Indianapolis Motor Speedway Is Sold to Roger Penske

Roger Penske, the 82-year-old transportation mogul who became a car owner whose drivers have won the Indianapolis 500 a record 18 times, said on Monday that he has agreed to buy the Indianapolis Motor Speedway.

The Penske Entertainment Corporation will acquire all of the principal operating assets of Hulman & Company, including the 110-year-old speedway, the IndyCar Series and IMS Productions. Penske would not disclose the sale price at a news conference in Indianapolis.

Penske, a former racecar driver whose 64,000-employee company is based in Detroit, has remained active as the owner of Indy-car, stock-car and sports-car race teams, sitting atop a pit box to call strategy for one of the Team Penske drivers at the Indy 500 in May.

“I think I’ve got a bigger job to do now,” he said at the news conference.

Asked if there could be a conflict of interest for him to own a racing team in the series that he will own and has its biggest race on a famous track that he will also own, Penske said: “I understand the integrity issue. There’s got to be a bright line.”

Such conflicts are not unusual in racing; the France family, for example, runs NASCAR and owns several tracks.

Penske said he agreed to buy the speedway and series because open-wheel racing, though still in NASCAR’s shadow in the United States, has grown in popularity the last few years. The 100th Indy 500, run in 2016, attracted a capacity crowd of about 300,000, and the annual race is still an enormous event.

“No question — we have great momentum,” said Mark Miles, the president and chief executive officer of Hulman & Company. “Every fan metric shows growth. We see nothing but more of that growth.”

Penske does not plan to change the management team of the track and the IndyCar Series. A renowned stickler for details, Penske said he plans to tour the “entire facility” Tuesday and develop, with insight from employees, a top-10 to-do list. He said more “fan zones” could be built, for example.

More important, Penske did not rule anything out to draw more events to the track. Options include persuading Formula One to return and, perhaps, attracting a 24-hour race at the speedway, which is not lighted but could be. He intends to keep the annual 400-mile NASCAR race at Indy.

Penske also said he was open to examining an IndyCar-NASCAR weekend doubleheader at the speedway, adding, “We’ve got to break the glass on some of these things, don’t we?”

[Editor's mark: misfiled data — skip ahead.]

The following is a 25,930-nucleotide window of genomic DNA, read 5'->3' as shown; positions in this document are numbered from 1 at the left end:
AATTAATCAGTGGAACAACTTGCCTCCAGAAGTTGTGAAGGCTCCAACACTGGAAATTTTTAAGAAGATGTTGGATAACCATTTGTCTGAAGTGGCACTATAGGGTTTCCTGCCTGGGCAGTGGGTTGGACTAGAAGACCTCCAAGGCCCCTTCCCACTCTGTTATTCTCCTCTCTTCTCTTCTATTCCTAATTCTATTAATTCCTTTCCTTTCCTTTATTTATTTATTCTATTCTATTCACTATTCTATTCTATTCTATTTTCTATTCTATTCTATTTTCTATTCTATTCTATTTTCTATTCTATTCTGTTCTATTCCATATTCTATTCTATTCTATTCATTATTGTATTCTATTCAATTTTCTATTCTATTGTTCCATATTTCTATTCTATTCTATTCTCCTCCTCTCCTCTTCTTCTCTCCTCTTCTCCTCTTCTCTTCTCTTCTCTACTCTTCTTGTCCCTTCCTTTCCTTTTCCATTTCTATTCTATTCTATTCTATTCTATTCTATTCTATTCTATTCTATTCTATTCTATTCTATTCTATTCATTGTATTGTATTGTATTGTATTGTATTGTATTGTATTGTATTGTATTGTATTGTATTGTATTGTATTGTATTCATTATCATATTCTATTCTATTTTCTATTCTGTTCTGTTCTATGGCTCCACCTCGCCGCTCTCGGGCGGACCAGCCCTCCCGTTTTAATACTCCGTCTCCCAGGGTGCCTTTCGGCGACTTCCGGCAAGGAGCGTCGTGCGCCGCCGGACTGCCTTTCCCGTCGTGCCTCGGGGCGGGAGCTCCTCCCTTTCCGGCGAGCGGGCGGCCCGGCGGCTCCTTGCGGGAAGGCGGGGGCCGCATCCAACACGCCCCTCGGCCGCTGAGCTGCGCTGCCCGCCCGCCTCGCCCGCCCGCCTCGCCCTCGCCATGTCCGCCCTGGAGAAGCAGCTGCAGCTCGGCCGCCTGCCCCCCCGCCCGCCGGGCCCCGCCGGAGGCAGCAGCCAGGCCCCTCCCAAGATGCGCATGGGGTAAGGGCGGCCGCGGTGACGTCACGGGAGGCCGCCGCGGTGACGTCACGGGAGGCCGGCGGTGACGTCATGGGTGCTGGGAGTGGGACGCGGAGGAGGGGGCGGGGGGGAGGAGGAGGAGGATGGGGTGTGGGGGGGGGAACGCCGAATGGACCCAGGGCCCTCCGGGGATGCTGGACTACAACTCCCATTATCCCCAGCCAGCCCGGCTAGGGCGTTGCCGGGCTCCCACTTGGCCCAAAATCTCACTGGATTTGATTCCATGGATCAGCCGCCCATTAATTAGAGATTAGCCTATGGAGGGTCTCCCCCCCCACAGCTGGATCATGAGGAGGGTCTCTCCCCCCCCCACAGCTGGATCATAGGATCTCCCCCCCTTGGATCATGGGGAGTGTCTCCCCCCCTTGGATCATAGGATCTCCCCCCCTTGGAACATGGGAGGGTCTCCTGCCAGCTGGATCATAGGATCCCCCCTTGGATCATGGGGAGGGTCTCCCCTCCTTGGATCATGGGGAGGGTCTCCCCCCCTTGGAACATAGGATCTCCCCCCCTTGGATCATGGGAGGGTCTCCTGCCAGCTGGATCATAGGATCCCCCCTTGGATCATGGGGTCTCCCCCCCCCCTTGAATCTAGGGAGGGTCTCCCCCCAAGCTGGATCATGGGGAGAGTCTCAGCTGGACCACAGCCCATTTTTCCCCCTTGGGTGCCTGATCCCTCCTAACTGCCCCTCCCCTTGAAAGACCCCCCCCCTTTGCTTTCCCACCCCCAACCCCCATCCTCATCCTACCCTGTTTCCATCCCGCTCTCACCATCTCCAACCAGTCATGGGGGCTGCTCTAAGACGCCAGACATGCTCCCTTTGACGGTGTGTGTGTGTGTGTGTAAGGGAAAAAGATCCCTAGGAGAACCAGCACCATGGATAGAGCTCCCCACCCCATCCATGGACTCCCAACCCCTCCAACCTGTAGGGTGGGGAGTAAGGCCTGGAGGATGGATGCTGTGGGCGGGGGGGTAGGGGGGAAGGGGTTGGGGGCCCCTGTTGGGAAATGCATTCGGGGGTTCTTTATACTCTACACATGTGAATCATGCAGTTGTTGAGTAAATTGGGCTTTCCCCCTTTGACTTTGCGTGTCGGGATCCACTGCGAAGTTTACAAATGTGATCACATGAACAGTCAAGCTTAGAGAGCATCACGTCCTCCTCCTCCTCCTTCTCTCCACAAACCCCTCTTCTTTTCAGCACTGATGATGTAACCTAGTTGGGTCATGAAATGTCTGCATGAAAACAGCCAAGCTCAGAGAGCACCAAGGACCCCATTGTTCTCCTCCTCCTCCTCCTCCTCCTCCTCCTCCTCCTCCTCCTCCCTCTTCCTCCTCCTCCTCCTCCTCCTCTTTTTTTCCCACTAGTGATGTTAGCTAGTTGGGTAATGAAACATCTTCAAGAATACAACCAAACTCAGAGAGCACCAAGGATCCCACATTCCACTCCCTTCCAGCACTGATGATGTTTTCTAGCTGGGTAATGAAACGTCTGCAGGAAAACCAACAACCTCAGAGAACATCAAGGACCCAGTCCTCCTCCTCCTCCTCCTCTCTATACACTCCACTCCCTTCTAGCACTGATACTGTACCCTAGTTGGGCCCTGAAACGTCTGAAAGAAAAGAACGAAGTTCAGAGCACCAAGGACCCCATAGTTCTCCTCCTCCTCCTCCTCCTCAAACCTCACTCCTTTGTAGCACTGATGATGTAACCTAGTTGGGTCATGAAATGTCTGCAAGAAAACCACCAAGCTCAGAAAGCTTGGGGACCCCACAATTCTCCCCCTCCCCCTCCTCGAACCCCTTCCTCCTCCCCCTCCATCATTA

The speedway hosted only one event — the Indy 500 and its practice sessions and qualifying events — before the first NASCAR Brickyard 400 in 1994. The speedway added the Formula One U.S. Grand Prix in 2000, but the race left in 2007 after a 2005 controversy involving Michelin tires.

The speedway also hosted the MotoGP world championship for motorcycles from 2008 to 2015. The IndyCar Series added a road course event in 2014 and has held it each May before the Indy 500 since then.

A short dirt track was built in the infield last year, and the speedway has had several music concerts in association with races. There are also four holes of an 18-hole golf course in the infield.

Tony Hulman, whose wholesale-foods company is based in Terre Haute, Ind., bought the dilapidated speedway from Eddie Rickenbacker in late 1945 and restored the prestige of the Indianapolis 500, the annual race at the two-and-a-half-mile oval.

The racetrack remained in the family for nearly 74 years, but Tony George, Hulman’s grandson and the chairman of Hulman & Company, said at the news conference that the company “probably had taken it as far as we can.”

So he said he sought out Penske at the IndyCar Series season finale in late September at Laguna Seca in California and said he would like to talk about Penske taking over the racetrack. George said, “He got a very serious look on his face.”

George’s voice broke as he talked about his family’s deep history with the track. George, who started a civil war with Penske and other team owners by starting the Indy Racing League in 1996, would like to continue to stay involved in the sport as a team owner.

“We’ve literally grown up around it,” George, 59, said of the racetrack.

Penske has a long history with the speedway, too. He was 14 when his father, Jay, who worked for a metal fabrication company in Cleveland, got a pair of tickets to the 1951 Indy 500. Besides watching the race, Penske and his father got to attend a luncheon where Roger posed for a photo in a roadster used in the race.

“I guess at that point the bug of auto racing got into my blood,” he said.

He turned down a chance to take a rookie test for the Indy 500, so a young driver from Nazareth, Pa., named Mario Andretti stepped in. But after a successful career as a sports-car driver, Penske fielded his first car as team owner in the Indianapolis 500 in 1969.

The first Penske driver to win the race was Mark Donohue in 1972, and Penske entered cars in the Indy 500 until George broke away with the I.R.L. Penske resumed entering cars after he missed the race five times and was instrumental in repairing the split between the I.R.L. and the former Championship Auto Racing Teams, or CART. Simon Pagenaud, a Penske driver, won this year’s race.

“I do like being in the winner’s circle,” Penske said of the speedway he bought. “I know what that looks like.”